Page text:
You could say the second person should get an extra $8k 'bonus' somewhere for 'fairness', but that might be difficult to administrate, when the goal of the above would presumably be to allow someone with a car worth less than 10k net, to keep that car and continue to operate in society, such as continuing to go to work, go to school, go on errands, etc., and that general intended benefit may be seen as outweighing a perfect dollar for dollar 'fairness' outcome. [Someone with a car worth more, net, could more easily sell the car and use the proceeds to get something driveable, but someone with a car worth 1k might find it difficult to do likewise].

  • No, my question didn't have anything to do with fairness. To put it otherwise: if you have a $15k car (as in the example on the website) where you still owe $6k, how come you can keep it just because you have an equity there less than $10k? What if the car was a $500k and you have $9k in equity there? Do you still get to keep it? What if you only have $1k in equity there? Do you get to keep it just because you have less than $10k in equity there? I don't think the information on that website is correct. So my question is how exactly does this work?
    – sequence
    Sep 22, 2020 at 14:37
  • @sequence I am not familiar with SK bankruptcy law, but I presume that if the value of the car minus your debt [aka, your equity] was worth more than 9k, you would be asked to sell the car and net proceeds would be included in whatever other calculations are used to determine what you are allowed to keep under bankruptcy. The specific protection here is that you don't need to sell your car if it's worth < 10k, probably because it would be difficult after that point to buy a new car, and then you would be carless, which could be a punitive affect the law wants to avoid. Sep 22, 2020 at 14:47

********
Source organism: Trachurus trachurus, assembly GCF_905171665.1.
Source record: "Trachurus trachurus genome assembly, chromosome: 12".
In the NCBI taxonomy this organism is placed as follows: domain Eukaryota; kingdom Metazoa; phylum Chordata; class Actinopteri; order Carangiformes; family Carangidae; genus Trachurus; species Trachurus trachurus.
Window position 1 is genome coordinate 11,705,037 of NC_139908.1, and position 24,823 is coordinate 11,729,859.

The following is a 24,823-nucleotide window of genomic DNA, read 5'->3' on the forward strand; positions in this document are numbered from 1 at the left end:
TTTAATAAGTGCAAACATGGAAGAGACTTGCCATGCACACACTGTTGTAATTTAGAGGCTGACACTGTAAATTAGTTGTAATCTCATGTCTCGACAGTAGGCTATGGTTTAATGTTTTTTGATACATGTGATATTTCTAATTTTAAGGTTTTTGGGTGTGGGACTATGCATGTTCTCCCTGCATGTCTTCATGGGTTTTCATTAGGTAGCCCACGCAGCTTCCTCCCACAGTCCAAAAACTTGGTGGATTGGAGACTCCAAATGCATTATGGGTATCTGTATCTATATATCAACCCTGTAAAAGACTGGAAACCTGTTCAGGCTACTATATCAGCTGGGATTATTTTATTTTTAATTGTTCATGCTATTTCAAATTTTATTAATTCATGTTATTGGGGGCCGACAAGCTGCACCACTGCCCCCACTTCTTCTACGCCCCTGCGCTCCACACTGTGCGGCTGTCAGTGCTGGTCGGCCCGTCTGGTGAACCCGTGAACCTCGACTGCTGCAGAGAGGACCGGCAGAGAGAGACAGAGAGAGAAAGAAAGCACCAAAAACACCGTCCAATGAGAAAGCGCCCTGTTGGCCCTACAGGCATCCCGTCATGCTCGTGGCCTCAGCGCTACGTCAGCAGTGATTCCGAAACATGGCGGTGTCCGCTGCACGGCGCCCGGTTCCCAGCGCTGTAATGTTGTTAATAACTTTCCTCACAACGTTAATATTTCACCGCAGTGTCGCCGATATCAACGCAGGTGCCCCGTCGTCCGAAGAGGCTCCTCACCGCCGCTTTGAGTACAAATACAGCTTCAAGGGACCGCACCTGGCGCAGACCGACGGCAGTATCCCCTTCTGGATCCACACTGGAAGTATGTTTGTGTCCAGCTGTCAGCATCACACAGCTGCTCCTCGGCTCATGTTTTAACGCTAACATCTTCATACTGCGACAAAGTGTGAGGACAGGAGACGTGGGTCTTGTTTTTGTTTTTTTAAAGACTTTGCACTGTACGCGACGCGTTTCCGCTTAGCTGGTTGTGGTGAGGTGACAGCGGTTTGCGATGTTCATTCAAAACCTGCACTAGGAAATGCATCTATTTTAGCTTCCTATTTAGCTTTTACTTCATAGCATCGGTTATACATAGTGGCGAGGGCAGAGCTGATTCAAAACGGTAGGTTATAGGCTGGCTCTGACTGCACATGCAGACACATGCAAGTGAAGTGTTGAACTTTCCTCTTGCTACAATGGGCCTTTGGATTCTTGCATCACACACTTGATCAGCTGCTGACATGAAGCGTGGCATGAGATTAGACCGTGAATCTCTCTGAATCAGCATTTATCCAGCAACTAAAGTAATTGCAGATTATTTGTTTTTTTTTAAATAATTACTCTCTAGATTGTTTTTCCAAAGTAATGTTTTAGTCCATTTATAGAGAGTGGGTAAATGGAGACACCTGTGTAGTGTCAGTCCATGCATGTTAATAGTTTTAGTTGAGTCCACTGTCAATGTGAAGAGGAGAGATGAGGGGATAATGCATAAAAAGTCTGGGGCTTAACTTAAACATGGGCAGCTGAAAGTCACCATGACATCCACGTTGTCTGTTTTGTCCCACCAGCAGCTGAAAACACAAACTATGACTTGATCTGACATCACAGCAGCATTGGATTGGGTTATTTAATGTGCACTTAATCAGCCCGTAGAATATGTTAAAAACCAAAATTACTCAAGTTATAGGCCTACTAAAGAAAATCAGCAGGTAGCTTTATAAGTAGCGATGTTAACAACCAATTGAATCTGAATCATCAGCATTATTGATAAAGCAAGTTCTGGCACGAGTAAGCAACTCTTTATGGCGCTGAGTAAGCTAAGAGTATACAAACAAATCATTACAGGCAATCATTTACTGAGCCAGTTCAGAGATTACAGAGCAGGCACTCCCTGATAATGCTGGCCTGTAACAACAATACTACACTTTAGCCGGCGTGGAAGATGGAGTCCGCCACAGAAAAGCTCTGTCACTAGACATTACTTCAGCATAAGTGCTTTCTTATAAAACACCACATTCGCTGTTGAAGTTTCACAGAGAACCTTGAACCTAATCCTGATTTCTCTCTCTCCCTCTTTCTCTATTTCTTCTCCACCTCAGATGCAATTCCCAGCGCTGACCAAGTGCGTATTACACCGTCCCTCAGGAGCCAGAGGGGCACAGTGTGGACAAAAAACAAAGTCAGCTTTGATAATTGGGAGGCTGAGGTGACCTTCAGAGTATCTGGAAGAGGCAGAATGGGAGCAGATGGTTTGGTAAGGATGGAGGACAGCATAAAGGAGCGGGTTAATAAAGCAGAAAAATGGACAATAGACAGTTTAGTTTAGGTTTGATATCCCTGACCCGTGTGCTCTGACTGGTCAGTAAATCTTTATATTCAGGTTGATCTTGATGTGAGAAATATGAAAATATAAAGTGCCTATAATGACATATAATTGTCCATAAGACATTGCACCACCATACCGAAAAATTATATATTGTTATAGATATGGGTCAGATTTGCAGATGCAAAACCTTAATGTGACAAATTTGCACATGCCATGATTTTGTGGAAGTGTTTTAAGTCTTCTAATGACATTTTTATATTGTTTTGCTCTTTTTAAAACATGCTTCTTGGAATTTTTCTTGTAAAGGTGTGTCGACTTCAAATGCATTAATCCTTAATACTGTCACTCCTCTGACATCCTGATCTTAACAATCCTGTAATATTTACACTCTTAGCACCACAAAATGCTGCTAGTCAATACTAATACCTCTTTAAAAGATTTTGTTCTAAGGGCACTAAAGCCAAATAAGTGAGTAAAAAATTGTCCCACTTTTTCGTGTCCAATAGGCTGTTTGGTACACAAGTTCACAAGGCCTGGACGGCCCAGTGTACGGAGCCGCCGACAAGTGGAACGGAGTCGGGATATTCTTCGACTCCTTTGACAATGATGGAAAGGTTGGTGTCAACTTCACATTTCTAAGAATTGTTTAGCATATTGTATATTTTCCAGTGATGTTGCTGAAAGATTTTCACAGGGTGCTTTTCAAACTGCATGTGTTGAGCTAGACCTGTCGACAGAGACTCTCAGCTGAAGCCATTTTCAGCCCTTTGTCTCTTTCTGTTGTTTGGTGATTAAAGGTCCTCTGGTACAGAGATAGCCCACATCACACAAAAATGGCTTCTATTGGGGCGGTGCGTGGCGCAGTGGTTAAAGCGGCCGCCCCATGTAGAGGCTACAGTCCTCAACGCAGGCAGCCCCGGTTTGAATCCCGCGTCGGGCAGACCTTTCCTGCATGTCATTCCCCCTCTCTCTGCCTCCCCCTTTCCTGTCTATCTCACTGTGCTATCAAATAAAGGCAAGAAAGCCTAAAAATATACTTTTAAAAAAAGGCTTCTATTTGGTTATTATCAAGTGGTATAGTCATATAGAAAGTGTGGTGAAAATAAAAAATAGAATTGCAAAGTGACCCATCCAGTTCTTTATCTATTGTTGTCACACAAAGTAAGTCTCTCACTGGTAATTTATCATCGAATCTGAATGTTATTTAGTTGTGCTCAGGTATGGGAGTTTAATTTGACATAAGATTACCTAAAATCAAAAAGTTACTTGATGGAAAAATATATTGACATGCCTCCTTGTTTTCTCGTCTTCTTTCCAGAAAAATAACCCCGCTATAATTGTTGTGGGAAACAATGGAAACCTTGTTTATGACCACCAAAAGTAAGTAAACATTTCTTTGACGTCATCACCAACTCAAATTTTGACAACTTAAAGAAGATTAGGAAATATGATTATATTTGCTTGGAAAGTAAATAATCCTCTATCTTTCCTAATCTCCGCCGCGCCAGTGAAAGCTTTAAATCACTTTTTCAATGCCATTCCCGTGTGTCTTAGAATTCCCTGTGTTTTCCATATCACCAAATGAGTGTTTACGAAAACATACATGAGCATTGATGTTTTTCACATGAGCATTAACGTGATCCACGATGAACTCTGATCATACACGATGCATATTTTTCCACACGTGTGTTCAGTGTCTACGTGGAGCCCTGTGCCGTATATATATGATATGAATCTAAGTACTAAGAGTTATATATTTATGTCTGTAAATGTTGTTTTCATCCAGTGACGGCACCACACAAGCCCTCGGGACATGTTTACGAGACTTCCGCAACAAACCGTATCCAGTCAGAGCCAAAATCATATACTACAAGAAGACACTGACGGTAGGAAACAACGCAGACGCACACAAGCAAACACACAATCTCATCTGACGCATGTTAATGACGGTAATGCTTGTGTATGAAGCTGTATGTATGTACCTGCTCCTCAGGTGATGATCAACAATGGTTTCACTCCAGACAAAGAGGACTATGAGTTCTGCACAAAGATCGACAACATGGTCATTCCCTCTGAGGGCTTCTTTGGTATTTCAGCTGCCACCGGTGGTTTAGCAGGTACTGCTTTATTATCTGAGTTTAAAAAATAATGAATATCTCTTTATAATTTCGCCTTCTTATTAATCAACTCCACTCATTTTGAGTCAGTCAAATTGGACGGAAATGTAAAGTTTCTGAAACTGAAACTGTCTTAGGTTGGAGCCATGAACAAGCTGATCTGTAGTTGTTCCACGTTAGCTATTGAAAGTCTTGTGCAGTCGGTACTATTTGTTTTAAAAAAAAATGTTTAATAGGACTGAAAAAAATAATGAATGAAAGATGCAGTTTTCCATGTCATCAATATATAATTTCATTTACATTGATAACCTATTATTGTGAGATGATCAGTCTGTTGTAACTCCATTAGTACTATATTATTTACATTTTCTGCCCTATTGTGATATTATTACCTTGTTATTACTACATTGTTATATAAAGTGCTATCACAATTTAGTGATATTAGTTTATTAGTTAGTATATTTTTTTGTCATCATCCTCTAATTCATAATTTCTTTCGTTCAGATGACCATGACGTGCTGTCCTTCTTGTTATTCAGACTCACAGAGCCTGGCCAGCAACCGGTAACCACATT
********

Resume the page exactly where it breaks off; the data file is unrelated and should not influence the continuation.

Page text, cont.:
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    @sequence Laws aren't written for edge cases, particularly in British Common Law, as is used in Canada. In Common Law, actual legislation is very short, and includes broad statements. Then some government agency applies the law according to its interpretation, and over time different people sue eachother and the government and vice versa, and judges make decisions that become 'precedent' that guides future judges and by extension, how the general public applies the law in practice. That means you could concoct some sort of weird scenario that the law seems to treat 'unfairly', but: Sep 22, 2020 at 15:02
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    You are wildly over-reading the web site. (1) Who cares what it says on the web site? Even if the person who wrote it is Canada's most experienced tax expert, if we asked them about it in person they may well say "it's only a web page, I didn't cover that in detail there" (2) the outcome of the 500k example is very obvious / a matter of law; again it's completely pointless hyper-parsing some random (half-assed!) web page. Your point can only be "I found a web page with a shoddy explanation" - it's a case of "so what"! :)
    – Fattie
    Sep 22, 2020 at 15:39
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    @sequence it's one motor vehicle upto 10K. Presumably to protect low income earners, if they go bankrupt, at least they have means to drive. The example of buying Ferrari worth 500k with 9k in equity is hypothetical, no dealer or bank would give you. But yes some one purchased a brand new car for 35k with down payment of 5I and went bankrupt and that is the only car, he can keep it... but realize chances are someone who buys 35k car, earns good and less likely of going bankrupt... plus likely to have quite a few assets that would be liquidated...
    – Dheer
    Sep 22, 2020 at 16:25